First things first. That means more explanations before we get to the real thing. When I talk about game of the year, it simply means games I played this year. It does not mean games that came out in this year. There is couple of reasons for that. First, I am very, very, very, emphasise on very, careful consumer. Or at least I consider myself as such. I rarely buy a game on first day, or even the first month. Most often, before I get it in my hands, it is at least half a year old, and it was held under scrutiny of many others.
Why is that so? First, with the Steam and GOG, there are so many games in my collective library that I still did not get to play, that I do not see the point in buying new stuff until I play through the old. There are exceptions of course, every now and then I will play a new game instead of one of the old ones, but this is only an exception.
Second, with the sales being a regular thing on the Internet, I like to buy cheap. Even if the game is good and worth more, I like saving money. First, because there is never enough money in the first place, and because there is money to be spent on something else. Like books for example. While I buy digital games, I still buy good old fashioned books. I love the smell of the book, and I like the idea that a forest had to be cut in order for me to read it. If they come bound in leather so much better. The latter is just a poetic exaggeration, but I would not mind.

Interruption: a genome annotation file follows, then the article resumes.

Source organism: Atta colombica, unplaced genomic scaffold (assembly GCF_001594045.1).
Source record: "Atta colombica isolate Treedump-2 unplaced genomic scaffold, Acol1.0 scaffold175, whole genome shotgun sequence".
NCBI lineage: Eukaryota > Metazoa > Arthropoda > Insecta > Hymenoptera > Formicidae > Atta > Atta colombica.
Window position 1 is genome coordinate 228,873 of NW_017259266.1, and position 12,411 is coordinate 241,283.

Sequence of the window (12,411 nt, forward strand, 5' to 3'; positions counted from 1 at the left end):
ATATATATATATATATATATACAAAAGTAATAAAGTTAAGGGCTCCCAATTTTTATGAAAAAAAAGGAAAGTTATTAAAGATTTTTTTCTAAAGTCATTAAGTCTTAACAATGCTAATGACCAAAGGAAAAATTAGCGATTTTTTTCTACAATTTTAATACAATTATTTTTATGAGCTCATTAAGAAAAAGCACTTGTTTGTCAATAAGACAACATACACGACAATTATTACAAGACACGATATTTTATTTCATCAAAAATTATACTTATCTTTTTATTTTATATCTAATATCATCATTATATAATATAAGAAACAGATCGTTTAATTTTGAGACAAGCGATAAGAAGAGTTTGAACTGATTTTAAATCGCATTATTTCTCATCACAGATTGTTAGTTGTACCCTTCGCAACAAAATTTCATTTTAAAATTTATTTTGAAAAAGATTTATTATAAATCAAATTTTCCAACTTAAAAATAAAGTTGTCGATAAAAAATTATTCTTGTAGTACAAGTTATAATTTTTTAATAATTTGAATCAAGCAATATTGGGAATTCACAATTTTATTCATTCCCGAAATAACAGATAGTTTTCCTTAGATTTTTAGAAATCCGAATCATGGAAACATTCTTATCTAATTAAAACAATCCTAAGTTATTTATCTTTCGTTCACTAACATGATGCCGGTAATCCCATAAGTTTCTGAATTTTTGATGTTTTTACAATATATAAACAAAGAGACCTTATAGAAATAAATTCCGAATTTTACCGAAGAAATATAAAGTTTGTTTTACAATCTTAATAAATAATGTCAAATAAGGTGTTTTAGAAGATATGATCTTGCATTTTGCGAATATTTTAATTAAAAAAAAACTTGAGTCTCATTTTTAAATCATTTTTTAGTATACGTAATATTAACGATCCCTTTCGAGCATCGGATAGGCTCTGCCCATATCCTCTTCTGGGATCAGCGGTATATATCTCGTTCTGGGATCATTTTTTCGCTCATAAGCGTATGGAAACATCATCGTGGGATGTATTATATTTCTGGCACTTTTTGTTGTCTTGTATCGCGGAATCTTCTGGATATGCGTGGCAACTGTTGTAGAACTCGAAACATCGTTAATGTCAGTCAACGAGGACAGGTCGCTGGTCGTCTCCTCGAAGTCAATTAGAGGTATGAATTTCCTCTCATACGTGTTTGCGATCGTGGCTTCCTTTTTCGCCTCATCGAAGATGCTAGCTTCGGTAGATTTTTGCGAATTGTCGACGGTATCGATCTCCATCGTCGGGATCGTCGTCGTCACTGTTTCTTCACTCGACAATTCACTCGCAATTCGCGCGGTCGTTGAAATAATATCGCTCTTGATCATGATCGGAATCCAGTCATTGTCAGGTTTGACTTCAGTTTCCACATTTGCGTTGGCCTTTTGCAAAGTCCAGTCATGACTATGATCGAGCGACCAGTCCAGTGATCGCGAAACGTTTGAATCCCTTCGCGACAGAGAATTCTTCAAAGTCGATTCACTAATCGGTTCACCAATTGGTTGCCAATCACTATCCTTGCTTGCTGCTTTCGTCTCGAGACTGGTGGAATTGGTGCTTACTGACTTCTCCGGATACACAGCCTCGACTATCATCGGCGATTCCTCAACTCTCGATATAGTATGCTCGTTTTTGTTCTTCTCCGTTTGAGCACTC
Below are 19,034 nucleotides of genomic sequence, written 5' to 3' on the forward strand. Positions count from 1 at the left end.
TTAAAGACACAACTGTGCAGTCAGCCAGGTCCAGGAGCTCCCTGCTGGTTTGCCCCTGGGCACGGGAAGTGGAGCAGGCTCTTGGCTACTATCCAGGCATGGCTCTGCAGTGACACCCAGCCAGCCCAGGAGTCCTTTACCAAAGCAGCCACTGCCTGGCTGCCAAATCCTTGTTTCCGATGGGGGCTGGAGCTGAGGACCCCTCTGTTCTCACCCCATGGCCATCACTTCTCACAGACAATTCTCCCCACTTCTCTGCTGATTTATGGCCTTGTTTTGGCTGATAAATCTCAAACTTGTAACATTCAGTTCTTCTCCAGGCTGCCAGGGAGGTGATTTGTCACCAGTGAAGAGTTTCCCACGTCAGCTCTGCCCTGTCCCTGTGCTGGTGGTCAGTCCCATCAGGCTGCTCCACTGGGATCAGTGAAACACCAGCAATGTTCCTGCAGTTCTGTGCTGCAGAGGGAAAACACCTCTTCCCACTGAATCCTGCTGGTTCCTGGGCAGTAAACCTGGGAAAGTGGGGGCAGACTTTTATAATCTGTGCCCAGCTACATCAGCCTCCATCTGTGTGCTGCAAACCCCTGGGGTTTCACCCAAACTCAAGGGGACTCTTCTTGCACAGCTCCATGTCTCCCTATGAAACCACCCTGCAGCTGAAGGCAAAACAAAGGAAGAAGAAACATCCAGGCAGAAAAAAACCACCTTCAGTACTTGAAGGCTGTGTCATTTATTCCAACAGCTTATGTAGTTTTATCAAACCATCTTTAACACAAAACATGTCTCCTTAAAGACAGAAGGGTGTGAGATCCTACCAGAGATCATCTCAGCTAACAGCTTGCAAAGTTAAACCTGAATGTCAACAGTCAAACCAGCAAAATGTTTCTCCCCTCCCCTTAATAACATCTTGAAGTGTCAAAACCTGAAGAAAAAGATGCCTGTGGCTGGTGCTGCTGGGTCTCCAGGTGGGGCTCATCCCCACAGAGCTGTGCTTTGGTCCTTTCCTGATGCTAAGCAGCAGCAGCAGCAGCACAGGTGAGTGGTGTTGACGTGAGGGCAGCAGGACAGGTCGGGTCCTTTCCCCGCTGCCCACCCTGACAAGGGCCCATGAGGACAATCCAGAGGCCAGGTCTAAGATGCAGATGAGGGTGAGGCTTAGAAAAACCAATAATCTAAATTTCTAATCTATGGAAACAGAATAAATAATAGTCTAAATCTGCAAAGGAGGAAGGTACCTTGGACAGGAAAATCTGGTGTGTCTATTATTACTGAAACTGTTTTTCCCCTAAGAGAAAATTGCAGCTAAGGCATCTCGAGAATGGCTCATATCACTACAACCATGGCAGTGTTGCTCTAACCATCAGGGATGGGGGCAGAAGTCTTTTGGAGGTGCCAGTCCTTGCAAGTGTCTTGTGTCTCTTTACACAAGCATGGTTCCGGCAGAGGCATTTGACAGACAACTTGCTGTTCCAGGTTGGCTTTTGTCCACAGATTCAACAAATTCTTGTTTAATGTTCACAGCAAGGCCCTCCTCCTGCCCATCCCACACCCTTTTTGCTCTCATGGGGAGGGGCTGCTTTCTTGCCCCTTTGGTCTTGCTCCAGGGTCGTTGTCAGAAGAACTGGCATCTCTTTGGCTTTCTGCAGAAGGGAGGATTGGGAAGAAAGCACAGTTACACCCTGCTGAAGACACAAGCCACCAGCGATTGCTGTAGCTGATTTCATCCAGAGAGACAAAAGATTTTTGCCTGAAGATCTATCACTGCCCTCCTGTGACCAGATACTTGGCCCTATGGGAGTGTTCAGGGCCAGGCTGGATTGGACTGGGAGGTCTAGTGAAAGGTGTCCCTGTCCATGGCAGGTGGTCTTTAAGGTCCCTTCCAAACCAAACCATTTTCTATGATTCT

There are games I play on regular basis, and there are games whose experience could be described as binge drinking. I play them non-stop for some time, and then leave them behind for a couple of months. I am particularly fond of doing this with RPGs. So, with no further ado, let us move to the list of five game that made the greatest impression on me in the year of 2013 Anno Domini.
Honourable mention goes to World of Warcraft and Mists of Pandaria, and League of Legends. While I enjoyed them both a great deal, and sank into them considerable amount of time, they are the old wolves still going strong. They have their flaws, and they have their strengths. Thus, they get only a honourable mention. Mists of Pandaria introduced a whole new set of tools of how to tell the story, yet I found myself more and more running through the old content, than doing the new. With LoL, it is just an exercise of nerves. Training of patience. because once you learn how to deal with your teammates in LoL, you graduate and become Zen Master.